'Warbird' Operators Say Vintage Aircraft Remain Safe Despite Recent Crashes

by Morgan Montalvo


A  Central Texas “warbird” owner says last weekend’s fatal crash of a  restored World War II P-51D “Mustang” fighter plane does not reflect the  overall safety record of flyable vintage aircraft, News Radio 1200 WOAI  reports. 

Two  men aboard the privately owned 1940s pursuit aircraft died when it went  down Saturday afternoon in the parking lot of a Fredericksburg  apartment complex. 

It was the second crash involving a Second World War  plane in the Hill Country in less than six months.

 Joe  Enzminger, an Austin pilot who owns two vintage military aircraft, says  warbird owners and restoration groups embrace the challenges of keeping  decades-old planes airworthy, a responsibility measured in thousands of  man-hours and often hundreds of thousands of dollars. 

“They’re  usually the guys flying the airplane, so their safety is obviously  something important to them,” says Enzminger, who has been flying his  U.S. and Chinese aircraft for 17 years. 

He says “corner cutting” is not  tolerated, and anyone who tries is quickly identified and does not stay  in the hobby for long. 

Growing  interest in warbirds over the past 60 years has led to a well  established, worldwide vintage aviation specialty industry, “building  the expertise in the particular area, whether or not be it a rare type  of engine or a rare airframe, and then also making sure that they build  something sustainable around it.”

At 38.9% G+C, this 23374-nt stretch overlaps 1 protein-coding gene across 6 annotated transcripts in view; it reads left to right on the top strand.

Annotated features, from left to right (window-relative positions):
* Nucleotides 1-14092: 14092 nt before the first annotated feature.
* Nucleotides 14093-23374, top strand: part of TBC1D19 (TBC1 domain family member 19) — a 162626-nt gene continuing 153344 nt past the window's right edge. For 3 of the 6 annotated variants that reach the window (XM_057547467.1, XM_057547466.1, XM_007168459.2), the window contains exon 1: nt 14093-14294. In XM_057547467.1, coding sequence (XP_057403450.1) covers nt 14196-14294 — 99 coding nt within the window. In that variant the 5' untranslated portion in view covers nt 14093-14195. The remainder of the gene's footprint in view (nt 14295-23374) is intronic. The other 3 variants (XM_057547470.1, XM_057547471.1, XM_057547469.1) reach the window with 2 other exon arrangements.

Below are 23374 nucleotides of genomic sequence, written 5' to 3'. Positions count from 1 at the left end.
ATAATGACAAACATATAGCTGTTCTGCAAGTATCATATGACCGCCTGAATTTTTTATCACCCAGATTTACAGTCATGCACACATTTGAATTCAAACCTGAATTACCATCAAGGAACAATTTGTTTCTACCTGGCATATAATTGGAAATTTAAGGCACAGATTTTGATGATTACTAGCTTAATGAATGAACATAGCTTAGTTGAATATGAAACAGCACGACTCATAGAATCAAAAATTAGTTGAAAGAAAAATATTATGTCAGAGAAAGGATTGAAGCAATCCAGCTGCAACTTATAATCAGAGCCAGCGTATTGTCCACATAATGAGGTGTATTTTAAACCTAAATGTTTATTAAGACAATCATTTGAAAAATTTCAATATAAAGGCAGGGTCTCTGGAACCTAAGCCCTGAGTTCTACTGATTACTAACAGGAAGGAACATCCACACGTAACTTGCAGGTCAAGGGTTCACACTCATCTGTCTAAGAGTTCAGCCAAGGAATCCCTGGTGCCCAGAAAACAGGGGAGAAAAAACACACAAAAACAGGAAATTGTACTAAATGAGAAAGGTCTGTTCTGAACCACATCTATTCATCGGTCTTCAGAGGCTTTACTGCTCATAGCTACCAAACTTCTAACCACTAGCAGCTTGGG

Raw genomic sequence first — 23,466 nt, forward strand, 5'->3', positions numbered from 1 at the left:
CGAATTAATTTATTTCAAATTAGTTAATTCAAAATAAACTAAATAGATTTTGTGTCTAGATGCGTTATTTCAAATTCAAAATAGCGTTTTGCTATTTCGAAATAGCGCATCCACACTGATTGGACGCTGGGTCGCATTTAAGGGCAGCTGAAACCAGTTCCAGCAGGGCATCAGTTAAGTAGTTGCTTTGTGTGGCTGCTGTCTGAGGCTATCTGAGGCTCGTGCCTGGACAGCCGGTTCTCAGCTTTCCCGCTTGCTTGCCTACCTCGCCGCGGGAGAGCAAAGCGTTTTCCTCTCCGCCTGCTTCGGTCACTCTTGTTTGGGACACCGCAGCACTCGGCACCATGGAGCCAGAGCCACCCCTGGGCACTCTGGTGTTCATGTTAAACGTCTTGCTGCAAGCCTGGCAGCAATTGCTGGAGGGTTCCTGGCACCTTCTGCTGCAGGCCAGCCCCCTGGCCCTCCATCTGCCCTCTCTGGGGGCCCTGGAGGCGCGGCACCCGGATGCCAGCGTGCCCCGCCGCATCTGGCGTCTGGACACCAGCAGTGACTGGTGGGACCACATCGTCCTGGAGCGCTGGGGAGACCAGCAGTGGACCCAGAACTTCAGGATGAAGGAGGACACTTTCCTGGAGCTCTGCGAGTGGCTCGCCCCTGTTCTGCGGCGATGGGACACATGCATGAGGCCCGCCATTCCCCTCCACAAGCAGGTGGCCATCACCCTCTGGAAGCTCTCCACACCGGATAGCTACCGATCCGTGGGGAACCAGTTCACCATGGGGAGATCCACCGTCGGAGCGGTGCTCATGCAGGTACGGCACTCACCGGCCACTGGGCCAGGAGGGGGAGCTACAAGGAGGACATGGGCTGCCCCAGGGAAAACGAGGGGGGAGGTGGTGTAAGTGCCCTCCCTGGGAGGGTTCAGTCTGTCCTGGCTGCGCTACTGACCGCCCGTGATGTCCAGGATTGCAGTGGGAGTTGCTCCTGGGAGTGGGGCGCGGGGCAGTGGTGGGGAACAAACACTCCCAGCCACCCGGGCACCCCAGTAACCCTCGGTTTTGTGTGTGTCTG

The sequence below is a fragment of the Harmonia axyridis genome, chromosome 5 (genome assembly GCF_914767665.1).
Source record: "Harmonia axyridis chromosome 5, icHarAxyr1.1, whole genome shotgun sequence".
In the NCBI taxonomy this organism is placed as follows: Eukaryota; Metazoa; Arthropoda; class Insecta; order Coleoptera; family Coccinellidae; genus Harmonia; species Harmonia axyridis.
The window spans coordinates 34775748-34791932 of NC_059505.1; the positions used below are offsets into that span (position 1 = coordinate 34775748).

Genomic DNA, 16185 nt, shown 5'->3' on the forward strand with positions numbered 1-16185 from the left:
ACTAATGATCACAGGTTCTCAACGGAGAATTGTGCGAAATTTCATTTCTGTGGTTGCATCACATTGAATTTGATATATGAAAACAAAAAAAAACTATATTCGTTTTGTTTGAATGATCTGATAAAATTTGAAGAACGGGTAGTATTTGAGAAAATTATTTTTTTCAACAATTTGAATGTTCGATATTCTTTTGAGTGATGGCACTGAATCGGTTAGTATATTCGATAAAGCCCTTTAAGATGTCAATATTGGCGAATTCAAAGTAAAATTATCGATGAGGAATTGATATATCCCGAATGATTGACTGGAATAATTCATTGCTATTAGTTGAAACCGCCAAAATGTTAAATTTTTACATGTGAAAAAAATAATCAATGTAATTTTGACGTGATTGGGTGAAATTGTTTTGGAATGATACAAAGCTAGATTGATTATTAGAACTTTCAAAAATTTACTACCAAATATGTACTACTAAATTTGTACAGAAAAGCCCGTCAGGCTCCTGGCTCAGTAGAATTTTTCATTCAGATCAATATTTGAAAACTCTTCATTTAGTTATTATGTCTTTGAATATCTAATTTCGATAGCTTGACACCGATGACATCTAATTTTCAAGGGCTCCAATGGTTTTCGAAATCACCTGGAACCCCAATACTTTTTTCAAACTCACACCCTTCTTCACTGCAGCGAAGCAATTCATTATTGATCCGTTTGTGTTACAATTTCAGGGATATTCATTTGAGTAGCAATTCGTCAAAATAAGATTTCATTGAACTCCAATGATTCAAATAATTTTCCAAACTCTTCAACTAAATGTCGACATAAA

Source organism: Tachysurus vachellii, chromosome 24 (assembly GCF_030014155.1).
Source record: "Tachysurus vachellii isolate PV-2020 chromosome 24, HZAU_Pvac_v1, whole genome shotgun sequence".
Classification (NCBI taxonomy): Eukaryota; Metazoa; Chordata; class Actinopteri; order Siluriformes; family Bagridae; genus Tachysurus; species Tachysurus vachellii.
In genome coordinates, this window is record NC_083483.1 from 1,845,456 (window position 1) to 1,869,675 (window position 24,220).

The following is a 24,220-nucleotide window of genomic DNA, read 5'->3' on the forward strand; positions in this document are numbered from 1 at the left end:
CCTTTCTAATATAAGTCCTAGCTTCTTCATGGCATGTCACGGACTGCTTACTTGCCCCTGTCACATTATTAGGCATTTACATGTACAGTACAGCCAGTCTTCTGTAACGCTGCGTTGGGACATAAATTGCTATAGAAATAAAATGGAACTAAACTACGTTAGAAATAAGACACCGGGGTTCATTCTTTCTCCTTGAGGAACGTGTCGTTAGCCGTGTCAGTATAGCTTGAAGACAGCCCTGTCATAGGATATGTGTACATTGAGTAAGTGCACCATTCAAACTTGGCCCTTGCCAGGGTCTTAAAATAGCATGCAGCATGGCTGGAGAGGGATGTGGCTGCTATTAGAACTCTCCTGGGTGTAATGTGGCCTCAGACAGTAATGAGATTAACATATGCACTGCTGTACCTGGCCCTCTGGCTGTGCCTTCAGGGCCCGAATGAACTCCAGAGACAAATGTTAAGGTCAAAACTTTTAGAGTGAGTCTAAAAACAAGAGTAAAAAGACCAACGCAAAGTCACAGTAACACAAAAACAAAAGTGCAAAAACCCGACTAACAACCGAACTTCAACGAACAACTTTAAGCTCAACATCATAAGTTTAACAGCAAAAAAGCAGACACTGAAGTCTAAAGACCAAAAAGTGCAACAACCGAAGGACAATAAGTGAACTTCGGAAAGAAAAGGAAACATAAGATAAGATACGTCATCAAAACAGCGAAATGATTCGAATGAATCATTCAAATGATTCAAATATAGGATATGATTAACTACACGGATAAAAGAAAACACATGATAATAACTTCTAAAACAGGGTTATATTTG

Says Enzminger. Warbird  specialty shops in the U.S., Europe, Australia and New Zealand employ  hundreds of technicians and generate hundreds of millions of dollars or  more in revenue. The  vintage aviation restoration industry, Enzminger says is “big enough to  where we don’t know everybody, but it’s small enough where just about  everybody knows who to call if we need something.” 

With  access to decades-old blueprints and surviving examples of components  readily available for reproduction using modern fabrication techniques,  some warbirds are almost new-made. 

Enzminger says when it comes to  public concern over the safety of warbird operation, "people take bigger  risks when they pull their cell phone out to check a text message on  I-35." 

The  National Transportation Safety Board has not issued a ruling on the  cause of Saturday’s crash in Fredericksburg. 

In July, a C-47 “Skytrain”  belonging to the Commemorative Air Force’s Highland Lakes Squadron  crashed on takeoff in Burnet. Fourteen people on board the Second World  War-era cargo plane survived the mishap.



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